If a party wishes to rely on material from this report in any regulatory proceeding before the NEB, it may submit the material, just as it may submit any public document. Under these circumstances, the submitting party in effect adopts the material and that party could be required to answer questions pertaining to the material.

This report does not provide an indication about whether any application will be approved or not.

The Board will decide on specific applications based on the material in evidence before it at that time.

Chapter 1: Overview and Summary

This report provides an outlook for Canadian natural gas deliverability[3] from the beginning of 2013 to the end of 2015.

  • Canadian natural gas appears to be in a “holding pattern” with producers undertaking minimal natural gas drilling activity since current prices do not cover the full costs of developing most natural gas prospects. U.S. production continues to keep the North American natural gas market well supplied, helping keep current natural gas prices around or below $4.00/MMBtu.
  • Canadian and U.S. producers who switched away from developing dry gas to earn higher returns by developing oil and natural gas liquids (NGLs)-rich prospects appear to be producing enough natural gas as a byproduct to extend this period of abundant North American gas deliverability.[4] Growth in NGL supply has reduced NGL prices and is eroding some of the incentive behind drilling for wet gas.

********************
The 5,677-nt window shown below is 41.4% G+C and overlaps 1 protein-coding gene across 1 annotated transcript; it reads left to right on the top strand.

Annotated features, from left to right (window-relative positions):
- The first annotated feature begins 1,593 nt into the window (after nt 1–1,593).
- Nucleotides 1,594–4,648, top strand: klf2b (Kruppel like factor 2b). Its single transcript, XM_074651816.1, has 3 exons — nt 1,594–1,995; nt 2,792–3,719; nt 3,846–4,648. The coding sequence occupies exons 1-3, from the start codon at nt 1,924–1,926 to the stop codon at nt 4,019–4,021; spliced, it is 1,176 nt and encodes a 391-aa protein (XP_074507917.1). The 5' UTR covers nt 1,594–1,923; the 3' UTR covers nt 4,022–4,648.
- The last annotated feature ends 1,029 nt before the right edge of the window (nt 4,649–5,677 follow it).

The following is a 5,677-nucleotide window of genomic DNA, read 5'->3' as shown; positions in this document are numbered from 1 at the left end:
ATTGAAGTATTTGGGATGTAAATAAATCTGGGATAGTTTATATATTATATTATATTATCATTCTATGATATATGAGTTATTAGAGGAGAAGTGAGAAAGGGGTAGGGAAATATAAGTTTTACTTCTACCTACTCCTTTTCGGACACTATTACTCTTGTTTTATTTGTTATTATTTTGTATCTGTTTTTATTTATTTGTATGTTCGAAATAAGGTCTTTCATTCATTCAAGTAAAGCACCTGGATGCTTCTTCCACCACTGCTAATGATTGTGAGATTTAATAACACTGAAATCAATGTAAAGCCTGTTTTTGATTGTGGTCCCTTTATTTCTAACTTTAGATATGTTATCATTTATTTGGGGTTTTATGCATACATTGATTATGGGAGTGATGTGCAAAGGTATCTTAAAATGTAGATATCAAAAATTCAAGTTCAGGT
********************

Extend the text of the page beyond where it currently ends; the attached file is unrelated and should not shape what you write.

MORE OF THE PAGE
• Despite above average temperatures during recent winters and the slow pace of economic recovery, record hot summer temperatures over the last two years resulted in high levels of natural gas use for electricity generation and U.S. gas consumption for 2012 set a new record high. However, more normal summer temperatures in the future may lower this key demand component and remove this upward driver in gas prices.
  • Natural gas priced below $4.00/MMBtu has displaced significant amounts of coal-fired electricity generation. It is not clear if enough of this demand can be retained for natural gas prices to move above the $5.00/MMBtu level thought to be necessary to encourage a significant resumption in dry natural gas drilling activity. If unable to retain this demand, natural gas prices may remain between $3.00 and $4.00/MMBtu.
  • The addition of pipeline capacity to deliver shale gas from drilled but previously unconnected wells in the Marcellus Shale of Pennsylvania and West Virginia is bringing forth additional deliverability into an already fully supplied North American market, displacing Canadian natural gas exports in the Northeast U.S. and some domestic sales in central Canada. Further displacement of Canadian natural gas could occur due to the developing Utica Shale in Ohio.
  • At current prices of around $3.00/MMBtu in Western Canada, Canadian natural gas producers are not earning sufficient returns to attract additional equity investment. Thus, activities are generally funded through diminishing cash flow and capital commitments from previous joint venture partners. This has imposed significant capital discipline on Canadian producers, thus prompting the industry to reduce costs and continue efforts to boost drilling efficiency. Further, most producers have shifted capital toward drilling tight oil wells. While the Duvernay Shale and the Liard Basin are promising shale gas resources, they are unlikely to have any meaningful impact on Canadian natural gas deliverability over the forecast period.
  • In Atlantic Canada, production from the delayed Deep Panuke offshore project is expected to commence in the second half of 2013 and supplement declining output from the Sable Offshore Energy Project.